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Study labels household products as major air pollution source

Chemicals from products including household cleaning agents, cosmetics, adhesives and printing inks lead to ‘substantial emissions’ of air pollutants, a US study has suggested.

Published in the ‘Science’ journal on Friday (16 February), the study looked at the emission of volatile organic compounds (VOCs) from a range of non-automotive sources.

Household cleaning products are among the major sources of VOCs a study has suggested

VOCs are emitted as gases from certain solids or liquids, and can include a variety of chemicals, some of which may have short- and long-term adverse health effects.

According to the study, automotive emissions of VOCs have decreased ‘steadily’ in the US and Europe in recent years due to efforts to control tailpipe emissions. As a result, they suggested, “other sources of VOC emissions are likely growing in relative importance”.

Products

Researchers looked at a range of products containing organic solvents which lead to emissions of VOCs in the atmosphere, including pesticides, coatings, printing inks, cleaning agents and personal care products.

According to study, current inventories in the US ‘consistently underestimate total VOC emissions from VCPs – volatile chemical products – by factors of two to three nationally and regionally’.

“The main effect of our analysis is to shift the relative contribution of VOC emissions from petrochemical sources, away from mobile sources and towards VCP,” the study concludes. “At national and urban scales, we attribute 15 to 42% of petrochemical VOCs to mobile sources and 39 to 62% of petrochemical VOCs to VCPs. The rest is from upstream sources associated with oil and natural gas production and distribution.”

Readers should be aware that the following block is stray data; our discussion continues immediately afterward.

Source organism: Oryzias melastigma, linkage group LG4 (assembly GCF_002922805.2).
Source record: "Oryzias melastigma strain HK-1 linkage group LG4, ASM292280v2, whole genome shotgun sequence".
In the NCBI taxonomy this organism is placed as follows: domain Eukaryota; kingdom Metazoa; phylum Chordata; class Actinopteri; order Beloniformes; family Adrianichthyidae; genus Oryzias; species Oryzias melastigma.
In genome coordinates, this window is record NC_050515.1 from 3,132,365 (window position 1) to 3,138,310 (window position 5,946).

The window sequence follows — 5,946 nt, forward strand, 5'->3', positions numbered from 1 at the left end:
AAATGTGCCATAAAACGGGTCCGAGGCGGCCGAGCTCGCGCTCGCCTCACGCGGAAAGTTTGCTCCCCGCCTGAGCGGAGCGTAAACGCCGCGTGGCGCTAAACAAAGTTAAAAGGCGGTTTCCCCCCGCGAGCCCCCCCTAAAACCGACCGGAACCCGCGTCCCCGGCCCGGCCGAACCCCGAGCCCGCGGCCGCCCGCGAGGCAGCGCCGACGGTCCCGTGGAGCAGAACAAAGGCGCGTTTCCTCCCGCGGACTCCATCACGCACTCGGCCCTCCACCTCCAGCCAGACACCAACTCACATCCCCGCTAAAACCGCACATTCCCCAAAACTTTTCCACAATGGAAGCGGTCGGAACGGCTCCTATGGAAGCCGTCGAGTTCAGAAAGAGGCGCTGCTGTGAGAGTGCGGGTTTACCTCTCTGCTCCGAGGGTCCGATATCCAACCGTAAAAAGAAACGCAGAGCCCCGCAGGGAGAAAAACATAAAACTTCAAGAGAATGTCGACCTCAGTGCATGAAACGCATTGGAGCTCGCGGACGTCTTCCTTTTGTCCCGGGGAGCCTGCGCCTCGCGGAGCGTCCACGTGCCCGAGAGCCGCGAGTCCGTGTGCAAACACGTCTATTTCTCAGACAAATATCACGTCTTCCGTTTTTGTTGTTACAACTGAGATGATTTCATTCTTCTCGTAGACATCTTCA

While the study notes that fossil fuels remain a major source of ambient air pollution – emissions from chemical products are likely to be of greater concern in indoor environments. It adds: “Although fossil fuels remain important sources of urban air pollution, exposure to ambient PM2.5 is increasingly from chemical products as the transportation sector becomes cleaner. Additionally, because a large fraction of VCP emissions occurs in buildings, exposure to air toxics is of concern indoors.”

The report suggests that while ‘traditional’ approaches to mitigating air pollution have focused on transport and industrial sources, chemical products are an emerging source of urban VOCs, which are not declining as fast as those from transport.

“New paradigms leveraging research tools from the indoor and outdoor air quality communities could strengthen efforts to reduce human exposure to O3, PM2.5 and air toxics,” researchers noted.

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Volatile chemical products emerging as largest petrochemical source of urban organic emissions

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